And with injured star Blake Corum sidelined by a season-ending left knee injury, Edwards stole the show for the second straight week.

After shredding rival Ohio State for 216 yards and two scores last week, Edwards broke open this game with a 60-yard on the first play of the second half to set up one score. He added a 27-yard TD sprint on Michigan’s next series to make it 28-13.

Purdue (8-5) never recovered from Michigan’s quick, seven-play onslaught after it trailed 14-13 at halftime.

But quarterback Aidan O'Connell and receiver Charlie Jones helped the Boilermakers make it interesting for a while.

O’Connell was 32 of 47 with 366 yards and two interceptions after missing some practice time early this week to mourn the death of his oldest brother. Jones, who lost to Michigan in last year’s game while playing for Iowa, had 13 receptions for 162 yards.

It just wasn’t enough.

Michigan showed no signs of a hangover after last week’s rout over the Buckeyes, taking a 7-0 lead on its opening possession with a 25-yard TD pass from J.J. McCarthy to Colston Loveland.

Purdue answered with Devin Mockobee’s 1-yard scoring run to tie the score then took the lead on Mitchell Fineran’s 33-yard field goal.

Michigan answered by taking advantage of an offside call on fourth-and-6 by going for the first down, picking it up and eventually converting the drive into a 7-yard TD pass from McCarthy to Luke Schoonmaker. They never trailed again.

Edwards big run set up Kalel Mullings‘ 1-yard TD plunge before Edwards celebrated his own scoring run.

All Purdue could muster was three more field goals.

McCarthy was 11 of 17 with 161 yards and one interception.

Corum posted a message on Twitter on Saturday morning to say his knee surgery went well.

THE TAKEAWAY

Purdue: The Boilermakers’ magical season ended with a solid showing in the championship game where they played better than most expected. Still, they won the Big Ten’s wild, wild West, both trophy games and should be bound for a warm-weather bowl game.

Michigan: Yes, the Wolverines may have already locked up a top-two seed thanks to losses by Southern Cal and TCU. Michigan now has back-to-back conference crowns for the first time since 2003-04 though the hard part remains – ending its national title drought.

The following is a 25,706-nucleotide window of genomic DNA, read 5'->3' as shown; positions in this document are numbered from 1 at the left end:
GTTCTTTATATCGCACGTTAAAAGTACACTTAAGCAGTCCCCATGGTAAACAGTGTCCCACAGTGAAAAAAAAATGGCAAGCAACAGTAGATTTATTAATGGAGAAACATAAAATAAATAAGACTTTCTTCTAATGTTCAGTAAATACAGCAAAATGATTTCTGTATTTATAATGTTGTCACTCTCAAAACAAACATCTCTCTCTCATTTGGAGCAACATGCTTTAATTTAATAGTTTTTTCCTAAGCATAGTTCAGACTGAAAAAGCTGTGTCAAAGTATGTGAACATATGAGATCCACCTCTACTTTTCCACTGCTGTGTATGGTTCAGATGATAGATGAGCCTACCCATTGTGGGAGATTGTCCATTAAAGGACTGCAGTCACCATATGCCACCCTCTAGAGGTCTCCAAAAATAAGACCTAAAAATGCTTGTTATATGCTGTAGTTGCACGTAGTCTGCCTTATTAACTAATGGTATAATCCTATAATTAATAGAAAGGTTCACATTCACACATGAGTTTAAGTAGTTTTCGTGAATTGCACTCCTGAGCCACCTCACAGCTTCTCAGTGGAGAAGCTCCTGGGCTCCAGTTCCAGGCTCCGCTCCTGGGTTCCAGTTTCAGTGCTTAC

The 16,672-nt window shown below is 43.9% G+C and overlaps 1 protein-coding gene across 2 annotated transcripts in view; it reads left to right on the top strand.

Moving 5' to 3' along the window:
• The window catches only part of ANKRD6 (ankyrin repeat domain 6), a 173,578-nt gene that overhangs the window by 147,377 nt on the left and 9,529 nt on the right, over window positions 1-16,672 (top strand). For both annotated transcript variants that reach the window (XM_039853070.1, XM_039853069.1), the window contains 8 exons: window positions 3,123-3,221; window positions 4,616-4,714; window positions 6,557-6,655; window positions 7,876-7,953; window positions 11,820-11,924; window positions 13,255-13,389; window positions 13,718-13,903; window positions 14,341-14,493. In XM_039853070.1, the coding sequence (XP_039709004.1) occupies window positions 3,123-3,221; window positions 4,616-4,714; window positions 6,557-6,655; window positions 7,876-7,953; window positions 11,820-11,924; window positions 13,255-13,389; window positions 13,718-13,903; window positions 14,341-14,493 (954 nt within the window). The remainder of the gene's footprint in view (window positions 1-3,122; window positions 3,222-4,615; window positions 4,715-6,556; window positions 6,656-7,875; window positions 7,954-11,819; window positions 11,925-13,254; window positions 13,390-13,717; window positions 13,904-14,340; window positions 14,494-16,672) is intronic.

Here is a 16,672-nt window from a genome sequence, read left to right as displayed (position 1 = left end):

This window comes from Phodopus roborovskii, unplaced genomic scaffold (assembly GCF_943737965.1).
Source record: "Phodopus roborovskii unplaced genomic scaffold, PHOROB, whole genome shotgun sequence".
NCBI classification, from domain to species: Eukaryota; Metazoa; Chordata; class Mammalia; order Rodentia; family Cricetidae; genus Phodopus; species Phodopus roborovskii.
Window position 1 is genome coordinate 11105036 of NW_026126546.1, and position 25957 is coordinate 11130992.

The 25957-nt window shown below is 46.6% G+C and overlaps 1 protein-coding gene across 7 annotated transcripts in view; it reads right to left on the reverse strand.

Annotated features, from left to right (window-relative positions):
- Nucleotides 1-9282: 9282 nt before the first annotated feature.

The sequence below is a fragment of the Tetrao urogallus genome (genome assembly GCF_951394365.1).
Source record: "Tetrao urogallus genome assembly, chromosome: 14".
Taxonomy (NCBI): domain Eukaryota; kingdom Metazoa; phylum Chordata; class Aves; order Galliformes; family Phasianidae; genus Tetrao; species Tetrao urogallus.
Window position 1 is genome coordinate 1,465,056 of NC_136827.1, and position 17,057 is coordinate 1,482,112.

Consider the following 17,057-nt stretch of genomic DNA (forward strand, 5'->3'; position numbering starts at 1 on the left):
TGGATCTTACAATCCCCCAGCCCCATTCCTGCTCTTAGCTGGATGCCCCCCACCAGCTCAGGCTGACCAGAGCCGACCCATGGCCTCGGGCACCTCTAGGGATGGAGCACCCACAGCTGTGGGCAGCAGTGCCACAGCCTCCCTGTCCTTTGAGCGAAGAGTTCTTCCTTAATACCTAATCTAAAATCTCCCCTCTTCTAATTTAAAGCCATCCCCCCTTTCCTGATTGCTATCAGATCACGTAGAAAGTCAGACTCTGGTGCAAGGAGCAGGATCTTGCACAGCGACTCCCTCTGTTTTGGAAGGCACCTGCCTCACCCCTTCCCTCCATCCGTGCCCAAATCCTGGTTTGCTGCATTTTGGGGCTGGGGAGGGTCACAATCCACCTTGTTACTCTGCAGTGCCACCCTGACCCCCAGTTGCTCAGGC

DIALING UP TRICKERY

Brohm played one season in the now defunct XFL and has acknowledged that experience helped him understand how to inject personality and creativity into play calling. It was on full display Saturday.

A surprise end around set up Purdue’s first score, a fake punt helped keep its second scoring drive alive and then Mockobee sprinted 25 yards on a fake flea-flicker in the third quarter.

UP NEXT

Purdue: Will find out its bowl game, destination and opponent Sunday.

Michigan: Waiting to see where its headed and who it will face in the national semifinals.

QB Cade McNamara leaving Michigan, transferring to Iowa

Kirthmon F. Dozier / USA TODAY NETWORK
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IOWA CITY, Iowa – Cade McNamara, the backup quarterback at Michigan this season, has announced he’ll transfer to Iowa.

McNamara tweeted “New Beginning” with a picture of him in an Iowa uniform Thursday night. He presumably will go into next season as the front-runner for the starting job and have two seasons of eligibility.

McNamara started every game for the Wolverines in 2021 but lost the job to J.J. McCarthy after the opener. McNamara appeared in the second and third games, taking a total of 16 snaps, and didn’t play again.

The Hawkeyes (7-5) finished the regular season 130th out of 131 Bowl Subdivision teams in total offense and averaged just 17.4 points per game.

Spencer Petras struggled most of the season as Iowa’s starter and missed most of last week’s game against Nebraska with an upper body injury. He has one year of eligibility, if he decides to use the waiver granted because of the COVID-19 season in 2020.

Alex Padilla, who backed up Petras, is in the transfer portal. Joe Labas also is on the roster.